Europe’s night trains face cut-throat competition from budget airlines.
Sarah and Sonia pile out of a rain-smattered train at Berlin Central Station, surprised they feel so rested after sleeping on Europe’s newest night train service, but also over an hour late.
“When you see the beds, they don’t look like the most comfortable ones,” says Sarah, a midwifery student from Belgium. But, pulling on their rucksacks after their journey from Brussels, the friends feel ready for a weekend of sightseeing.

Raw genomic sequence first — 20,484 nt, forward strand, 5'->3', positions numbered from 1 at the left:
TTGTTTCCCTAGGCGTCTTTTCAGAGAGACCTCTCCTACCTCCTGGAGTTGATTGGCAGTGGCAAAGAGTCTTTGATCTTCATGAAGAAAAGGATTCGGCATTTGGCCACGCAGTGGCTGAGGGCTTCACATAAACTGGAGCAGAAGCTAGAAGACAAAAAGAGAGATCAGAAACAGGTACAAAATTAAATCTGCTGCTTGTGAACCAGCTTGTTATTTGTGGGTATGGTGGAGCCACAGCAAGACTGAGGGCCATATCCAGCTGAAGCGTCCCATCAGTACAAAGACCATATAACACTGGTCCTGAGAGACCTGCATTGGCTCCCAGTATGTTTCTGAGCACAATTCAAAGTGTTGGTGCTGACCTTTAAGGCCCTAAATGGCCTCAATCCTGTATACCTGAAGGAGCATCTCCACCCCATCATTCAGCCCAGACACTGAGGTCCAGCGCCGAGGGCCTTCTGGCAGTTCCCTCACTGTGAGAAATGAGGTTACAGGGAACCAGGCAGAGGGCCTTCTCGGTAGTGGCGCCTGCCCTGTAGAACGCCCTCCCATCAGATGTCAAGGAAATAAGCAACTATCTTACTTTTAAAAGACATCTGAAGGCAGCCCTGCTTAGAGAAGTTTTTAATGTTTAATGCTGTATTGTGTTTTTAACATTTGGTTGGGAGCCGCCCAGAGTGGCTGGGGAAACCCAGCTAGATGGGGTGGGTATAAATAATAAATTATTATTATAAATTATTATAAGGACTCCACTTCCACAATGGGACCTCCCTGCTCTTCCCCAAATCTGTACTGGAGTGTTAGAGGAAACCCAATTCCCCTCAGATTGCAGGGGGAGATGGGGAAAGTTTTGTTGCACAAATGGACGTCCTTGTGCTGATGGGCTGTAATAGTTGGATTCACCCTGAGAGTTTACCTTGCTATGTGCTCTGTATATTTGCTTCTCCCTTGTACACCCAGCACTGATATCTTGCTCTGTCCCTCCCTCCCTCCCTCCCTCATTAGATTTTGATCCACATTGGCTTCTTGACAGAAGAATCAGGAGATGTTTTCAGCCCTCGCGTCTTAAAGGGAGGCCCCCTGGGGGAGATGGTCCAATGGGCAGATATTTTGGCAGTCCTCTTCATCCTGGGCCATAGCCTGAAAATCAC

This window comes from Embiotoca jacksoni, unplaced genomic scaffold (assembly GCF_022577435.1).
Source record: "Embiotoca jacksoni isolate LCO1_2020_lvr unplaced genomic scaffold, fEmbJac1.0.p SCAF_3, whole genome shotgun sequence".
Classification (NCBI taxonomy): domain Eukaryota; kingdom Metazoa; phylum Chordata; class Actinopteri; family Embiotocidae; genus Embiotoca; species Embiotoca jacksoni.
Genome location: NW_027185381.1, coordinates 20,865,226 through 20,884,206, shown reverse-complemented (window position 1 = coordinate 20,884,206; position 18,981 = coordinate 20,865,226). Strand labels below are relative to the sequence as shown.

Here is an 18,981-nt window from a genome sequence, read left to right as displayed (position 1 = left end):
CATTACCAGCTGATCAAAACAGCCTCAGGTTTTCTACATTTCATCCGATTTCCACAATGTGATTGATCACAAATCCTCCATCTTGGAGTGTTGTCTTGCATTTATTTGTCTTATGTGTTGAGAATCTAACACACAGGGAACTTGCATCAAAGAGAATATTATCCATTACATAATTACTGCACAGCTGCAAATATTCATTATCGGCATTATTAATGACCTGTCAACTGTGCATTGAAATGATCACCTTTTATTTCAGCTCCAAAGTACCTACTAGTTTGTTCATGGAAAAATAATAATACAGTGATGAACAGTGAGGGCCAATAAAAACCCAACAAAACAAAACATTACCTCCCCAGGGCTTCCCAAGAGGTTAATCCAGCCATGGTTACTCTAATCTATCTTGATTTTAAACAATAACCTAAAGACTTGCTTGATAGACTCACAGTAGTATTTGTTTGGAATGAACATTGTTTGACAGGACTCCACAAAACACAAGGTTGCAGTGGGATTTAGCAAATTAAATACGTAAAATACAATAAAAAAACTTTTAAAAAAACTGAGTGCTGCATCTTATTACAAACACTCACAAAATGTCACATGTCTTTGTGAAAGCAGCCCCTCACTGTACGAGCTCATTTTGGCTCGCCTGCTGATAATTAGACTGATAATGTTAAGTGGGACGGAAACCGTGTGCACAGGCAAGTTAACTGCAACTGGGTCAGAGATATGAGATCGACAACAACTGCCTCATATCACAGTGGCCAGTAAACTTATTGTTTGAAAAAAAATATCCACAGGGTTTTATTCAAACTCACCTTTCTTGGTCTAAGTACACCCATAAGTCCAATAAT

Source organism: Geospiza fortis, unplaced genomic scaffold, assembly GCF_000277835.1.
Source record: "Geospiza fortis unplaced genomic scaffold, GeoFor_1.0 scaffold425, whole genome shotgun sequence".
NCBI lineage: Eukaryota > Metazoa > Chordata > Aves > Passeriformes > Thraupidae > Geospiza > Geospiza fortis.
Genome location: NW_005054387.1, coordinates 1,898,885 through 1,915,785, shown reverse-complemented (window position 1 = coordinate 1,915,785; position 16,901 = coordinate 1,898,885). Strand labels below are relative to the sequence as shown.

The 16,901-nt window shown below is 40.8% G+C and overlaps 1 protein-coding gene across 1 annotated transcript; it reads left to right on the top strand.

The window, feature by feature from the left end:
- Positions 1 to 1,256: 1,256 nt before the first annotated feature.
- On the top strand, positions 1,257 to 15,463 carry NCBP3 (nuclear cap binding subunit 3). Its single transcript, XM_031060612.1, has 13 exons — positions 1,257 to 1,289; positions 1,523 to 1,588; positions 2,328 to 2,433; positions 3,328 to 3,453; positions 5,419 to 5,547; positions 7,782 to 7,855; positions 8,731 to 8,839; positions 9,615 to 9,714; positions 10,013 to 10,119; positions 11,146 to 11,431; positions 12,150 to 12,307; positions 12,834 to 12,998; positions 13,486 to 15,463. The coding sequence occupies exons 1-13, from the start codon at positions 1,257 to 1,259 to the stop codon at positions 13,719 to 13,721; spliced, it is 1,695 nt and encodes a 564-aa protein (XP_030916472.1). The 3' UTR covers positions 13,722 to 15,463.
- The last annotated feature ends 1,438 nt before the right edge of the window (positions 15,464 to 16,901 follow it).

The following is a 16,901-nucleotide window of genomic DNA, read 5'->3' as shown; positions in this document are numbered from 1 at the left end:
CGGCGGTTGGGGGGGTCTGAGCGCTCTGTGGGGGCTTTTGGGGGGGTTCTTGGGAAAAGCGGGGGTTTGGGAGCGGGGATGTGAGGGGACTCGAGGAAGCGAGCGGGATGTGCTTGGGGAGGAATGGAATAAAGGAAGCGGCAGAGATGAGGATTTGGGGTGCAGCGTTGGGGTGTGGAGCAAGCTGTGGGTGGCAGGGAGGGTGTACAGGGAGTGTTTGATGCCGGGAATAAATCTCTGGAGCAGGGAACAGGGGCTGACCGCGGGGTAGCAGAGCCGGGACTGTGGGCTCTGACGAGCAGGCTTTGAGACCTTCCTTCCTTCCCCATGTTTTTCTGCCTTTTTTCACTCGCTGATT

They travelled with European Sleeper, a Dutch-Belgian startup whose launch in May is part of a renaissance of night train travel.